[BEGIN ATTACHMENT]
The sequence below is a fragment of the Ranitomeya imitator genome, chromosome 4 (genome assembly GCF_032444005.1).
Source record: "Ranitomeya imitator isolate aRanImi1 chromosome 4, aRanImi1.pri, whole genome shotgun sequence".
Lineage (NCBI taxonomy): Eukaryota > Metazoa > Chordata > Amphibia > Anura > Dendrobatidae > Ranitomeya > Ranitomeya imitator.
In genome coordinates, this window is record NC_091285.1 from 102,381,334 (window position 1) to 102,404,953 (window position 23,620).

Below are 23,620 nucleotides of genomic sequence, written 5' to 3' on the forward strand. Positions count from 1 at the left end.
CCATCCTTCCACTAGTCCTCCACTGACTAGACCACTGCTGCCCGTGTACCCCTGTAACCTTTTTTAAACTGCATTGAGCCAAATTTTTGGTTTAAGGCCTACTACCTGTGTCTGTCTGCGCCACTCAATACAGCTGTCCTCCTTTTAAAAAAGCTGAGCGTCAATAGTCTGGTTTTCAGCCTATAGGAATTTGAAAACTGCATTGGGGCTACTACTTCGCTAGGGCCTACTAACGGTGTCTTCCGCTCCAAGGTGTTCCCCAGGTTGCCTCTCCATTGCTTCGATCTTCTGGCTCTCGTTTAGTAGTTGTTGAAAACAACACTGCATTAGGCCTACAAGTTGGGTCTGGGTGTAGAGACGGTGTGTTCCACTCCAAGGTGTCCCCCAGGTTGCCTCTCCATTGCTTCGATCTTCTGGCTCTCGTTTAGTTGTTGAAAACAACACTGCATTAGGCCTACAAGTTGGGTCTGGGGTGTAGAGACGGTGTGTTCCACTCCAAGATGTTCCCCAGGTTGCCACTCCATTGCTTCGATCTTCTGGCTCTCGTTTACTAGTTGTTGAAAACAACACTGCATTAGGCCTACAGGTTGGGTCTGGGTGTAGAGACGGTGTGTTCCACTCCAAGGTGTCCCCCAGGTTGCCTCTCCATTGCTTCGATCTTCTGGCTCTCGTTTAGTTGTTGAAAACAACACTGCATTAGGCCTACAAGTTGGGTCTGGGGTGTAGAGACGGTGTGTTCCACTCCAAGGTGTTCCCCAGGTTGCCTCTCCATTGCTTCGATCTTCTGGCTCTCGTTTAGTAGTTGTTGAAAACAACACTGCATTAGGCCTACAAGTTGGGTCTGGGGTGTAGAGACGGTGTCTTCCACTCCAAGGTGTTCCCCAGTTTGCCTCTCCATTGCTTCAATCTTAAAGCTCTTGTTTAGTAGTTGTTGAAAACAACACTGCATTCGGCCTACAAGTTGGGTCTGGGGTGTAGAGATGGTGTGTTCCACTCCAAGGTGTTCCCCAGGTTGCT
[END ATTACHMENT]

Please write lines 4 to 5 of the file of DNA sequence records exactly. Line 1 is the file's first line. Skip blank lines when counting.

In genome coordinates, this window is record NC_091285.1 from 102,381,334 (window position 1) to 102,404,953 (window position 23,620).

Below are 23,620 nucleotides of genomic sequence, written 5' to 3' on the forward strand. Positions count from 1 at the left end.